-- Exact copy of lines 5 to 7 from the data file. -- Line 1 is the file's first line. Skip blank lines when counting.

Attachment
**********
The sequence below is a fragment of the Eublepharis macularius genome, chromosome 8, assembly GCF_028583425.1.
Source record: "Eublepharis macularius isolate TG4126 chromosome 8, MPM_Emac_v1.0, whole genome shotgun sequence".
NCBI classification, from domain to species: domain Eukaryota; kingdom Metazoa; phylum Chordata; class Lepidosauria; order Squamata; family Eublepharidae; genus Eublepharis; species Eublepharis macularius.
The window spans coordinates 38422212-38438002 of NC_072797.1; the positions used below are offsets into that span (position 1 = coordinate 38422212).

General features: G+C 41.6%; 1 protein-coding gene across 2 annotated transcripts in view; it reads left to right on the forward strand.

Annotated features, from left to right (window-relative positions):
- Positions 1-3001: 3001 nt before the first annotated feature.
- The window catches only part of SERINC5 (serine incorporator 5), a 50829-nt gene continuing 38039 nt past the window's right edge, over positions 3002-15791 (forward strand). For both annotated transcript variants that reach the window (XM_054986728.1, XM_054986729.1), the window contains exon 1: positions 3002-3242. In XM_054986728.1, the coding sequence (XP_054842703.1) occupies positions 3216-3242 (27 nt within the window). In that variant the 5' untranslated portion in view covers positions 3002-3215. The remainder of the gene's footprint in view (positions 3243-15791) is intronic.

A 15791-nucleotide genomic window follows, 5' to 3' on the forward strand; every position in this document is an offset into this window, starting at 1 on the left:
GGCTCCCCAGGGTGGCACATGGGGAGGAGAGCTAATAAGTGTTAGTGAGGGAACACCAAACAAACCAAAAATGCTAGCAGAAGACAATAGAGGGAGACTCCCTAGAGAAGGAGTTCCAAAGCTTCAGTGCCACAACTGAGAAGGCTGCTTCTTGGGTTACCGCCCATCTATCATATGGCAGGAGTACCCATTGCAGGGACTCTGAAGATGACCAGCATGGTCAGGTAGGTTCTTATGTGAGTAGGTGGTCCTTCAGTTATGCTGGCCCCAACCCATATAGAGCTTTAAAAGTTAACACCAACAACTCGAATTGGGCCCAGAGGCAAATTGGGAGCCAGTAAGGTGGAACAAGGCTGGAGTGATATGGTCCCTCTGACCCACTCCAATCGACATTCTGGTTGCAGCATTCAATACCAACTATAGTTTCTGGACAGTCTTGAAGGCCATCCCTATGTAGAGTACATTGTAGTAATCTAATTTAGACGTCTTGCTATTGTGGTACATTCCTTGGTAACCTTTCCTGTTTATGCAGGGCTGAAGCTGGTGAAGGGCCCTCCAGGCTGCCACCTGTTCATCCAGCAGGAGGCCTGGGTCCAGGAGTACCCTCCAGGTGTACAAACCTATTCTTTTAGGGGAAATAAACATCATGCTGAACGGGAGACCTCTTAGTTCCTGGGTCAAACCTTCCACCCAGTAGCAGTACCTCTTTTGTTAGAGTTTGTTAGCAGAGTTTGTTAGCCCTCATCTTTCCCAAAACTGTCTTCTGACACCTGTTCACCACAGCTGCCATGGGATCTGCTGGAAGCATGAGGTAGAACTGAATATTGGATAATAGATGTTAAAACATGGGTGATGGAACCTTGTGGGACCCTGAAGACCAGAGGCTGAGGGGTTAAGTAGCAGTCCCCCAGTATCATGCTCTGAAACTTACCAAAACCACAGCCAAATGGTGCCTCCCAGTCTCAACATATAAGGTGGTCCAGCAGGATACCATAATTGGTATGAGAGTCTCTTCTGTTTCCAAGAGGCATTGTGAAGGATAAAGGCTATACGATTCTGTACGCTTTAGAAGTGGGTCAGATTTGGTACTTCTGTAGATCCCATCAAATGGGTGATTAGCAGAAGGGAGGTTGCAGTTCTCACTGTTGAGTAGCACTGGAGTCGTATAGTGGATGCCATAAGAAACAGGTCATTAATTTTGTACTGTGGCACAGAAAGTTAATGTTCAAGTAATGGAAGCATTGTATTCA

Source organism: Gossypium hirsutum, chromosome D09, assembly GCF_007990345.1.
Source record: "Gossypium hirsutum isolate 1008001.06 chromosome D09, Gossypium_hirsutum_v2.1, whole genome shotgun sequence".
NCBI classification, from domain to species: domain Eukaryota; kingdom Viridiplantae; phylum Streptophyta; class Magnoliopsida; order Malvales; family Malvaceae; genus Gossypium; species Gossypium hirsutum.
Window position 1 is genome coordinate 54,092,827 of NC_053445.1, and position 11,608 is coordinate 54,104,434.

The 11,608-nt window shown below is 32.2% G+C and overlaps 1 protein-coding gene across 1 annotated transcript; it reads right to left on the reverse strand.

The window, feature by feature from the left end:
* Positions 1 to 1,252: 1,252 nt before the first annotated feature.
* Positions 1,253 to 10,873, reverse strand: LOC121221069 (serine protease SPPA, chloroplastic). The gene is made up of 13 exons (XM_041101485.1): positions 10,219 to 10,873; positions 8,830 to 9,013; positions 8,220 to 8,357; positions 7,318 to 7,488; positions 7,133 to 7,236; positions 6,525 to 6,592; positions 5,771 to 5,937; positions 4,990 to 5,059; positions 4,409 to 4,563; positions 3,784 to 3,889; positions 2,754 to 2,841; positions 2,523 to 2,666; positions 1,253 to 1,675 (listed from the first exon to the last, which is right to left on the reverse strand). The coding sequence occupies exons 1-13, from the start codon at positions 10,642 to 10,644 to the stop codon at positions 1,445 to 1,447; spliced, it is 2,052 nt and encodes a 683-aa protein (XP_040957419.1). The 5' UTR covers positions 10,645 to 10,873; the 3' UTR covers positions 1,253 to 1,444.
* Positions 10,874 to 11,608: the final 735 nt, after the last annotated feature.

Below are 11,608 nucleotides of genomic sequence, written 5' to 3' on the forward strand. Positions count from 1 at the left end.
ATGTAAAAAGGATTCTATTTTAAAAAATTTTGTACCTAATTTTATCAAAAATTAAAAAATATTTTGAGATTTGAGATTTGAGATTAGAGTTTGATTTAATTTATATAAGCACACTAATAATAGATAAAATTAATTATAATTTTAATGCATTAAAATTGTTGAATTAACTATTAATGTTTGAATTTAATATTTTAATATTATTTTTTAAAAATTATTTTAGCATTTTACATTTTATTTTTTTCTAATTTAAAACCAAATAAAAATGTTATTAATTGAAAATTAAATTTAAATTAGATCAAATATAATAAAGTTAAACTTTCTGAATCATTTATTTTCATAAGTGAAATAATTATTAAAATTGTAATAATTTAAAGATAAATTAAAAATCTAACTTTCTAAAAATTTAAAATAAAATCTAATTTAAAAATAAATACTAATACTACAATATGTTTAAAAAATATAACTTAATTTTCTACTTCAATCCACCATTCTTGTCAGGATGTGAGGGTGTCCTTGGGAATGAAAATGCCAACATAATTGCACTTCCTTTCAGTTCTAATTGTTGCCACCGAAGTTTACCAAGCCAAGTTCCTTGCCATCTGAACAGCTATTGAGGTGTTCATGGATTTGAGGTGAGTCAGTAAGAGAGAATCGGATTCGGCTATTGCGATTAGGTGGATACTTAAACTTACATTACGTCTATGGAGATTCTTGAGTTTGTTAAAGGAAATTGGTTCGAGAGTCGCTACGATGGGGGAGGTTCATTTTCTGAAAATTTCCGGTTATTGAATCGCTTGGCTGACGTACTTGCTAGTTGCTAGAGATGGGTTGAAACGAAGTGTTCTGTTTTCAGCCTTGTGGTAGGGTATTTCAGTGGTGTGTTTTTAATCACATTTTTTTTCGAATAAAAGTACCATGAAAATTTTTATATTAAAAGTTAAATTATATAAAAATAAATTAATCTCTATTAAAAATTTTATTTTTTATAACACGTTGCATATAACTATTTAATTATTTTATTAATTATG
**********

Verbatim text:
General features: G+C 41.6%; 1 protein-coding gene across 2 annotated transcripts in view; it reads left to right on the forward strand.

Annotated features, from left to right (window-relative positions):
- Positions 1-3001: 3001 nt before the first annotated feature.